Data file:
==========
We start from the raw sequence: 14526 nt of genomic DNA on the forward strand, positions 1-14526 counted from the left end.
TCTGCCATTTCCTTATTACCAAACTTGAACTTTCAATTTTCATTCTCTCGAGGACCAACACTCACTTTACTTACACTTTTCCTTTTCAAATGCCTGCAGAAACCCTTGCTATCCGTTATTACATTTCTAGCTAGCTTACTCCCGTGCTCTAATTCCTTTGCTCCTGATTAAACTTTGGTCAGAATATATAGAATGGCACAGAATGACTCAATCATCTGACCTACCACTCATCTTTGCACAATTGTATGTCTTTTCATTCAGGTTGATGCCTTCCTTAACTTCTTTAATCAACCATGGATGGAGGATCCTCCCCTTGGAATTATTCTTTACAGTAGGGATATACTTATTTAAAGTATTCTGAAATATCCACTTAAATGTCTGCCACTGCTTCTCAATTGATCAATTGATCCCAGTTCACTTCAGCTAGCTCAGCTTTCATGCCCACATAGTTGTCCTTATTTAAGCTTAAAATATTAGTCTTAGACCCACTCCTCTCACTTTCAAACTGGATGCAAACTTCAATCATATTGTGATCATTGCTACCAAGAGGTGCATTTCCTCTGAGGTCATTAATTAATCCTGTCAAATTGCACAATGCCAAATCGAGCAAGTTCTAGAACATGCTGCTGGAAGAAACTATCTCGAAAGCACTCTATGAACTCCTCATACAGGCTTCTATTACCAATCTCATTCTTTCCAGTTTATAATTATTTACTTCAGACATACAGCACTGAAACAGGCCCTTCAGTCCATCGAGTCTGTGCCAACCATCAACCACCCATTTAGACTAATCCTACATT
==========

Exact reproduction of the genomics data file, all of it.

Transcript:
We start from the raw sequence: 14526 nt of genomic DNA on the forward strand, positions 1-14526 counted from the left end.
TCTGCCATTTCCTTATTACCAAACTTGAACTTTCAATTTTCATTCTCTCGAGGACCAACACTCACTTTACTTACACTTTTCCTTTTCAAATGCCTGCAGAAACCCTTGCTATCCGTTATTACATTTCTAGCTAGCTTACTCCCGTGCTCTAATTCCTTTGCTCCTGATTAAACTTTGGTCAGAATATATAGAATGGCACAGAATGACTCAATCATCTGACCTACCACTCATCTTTGCACAATTGTATGTCTTTTCATTCAGGTTGATGCCTTCCTTAACTTCTTTAATCAACCATGGATGGAGGATCCTCCCCTTGGAATTATTCTTTACAGTAGGGATATACTTATTTAAAGTATTCTGAAATATCCACTTAAATGTCTGCCACTGCTTCTCAATTGATCAATTGATCCCAGTTCACTTCAGCTAGCTCAGCTTTCATGCCCACATAGTTGTCCTTATTTAAGCTTAAAATATTAGTCTTAGACCCACTCCTCTCACTTTCAAACTGGATGCAAACTTCAATCATATTGTGATCATTGCTACCAAGAGGTGCATTTCCTCTGAGGTCATTAATTAATCCTGTCAAATTGCACAATGCCAAATCGAGCAAGTTCTAGAACATGCTGCTGGAAGAAACTATCTCGAAAGCACTCTATGAACTCCTCATACAGGCTTCTATTACCAATCTCATTCTTTCCAGTTTATAATTATTTACTTCAGACATACAGCACTGAAACAGGCCCTTCAGTCCATCGAGTCTGTGCCAACCATCAACCACCCATTTAGACTAATCCTACATT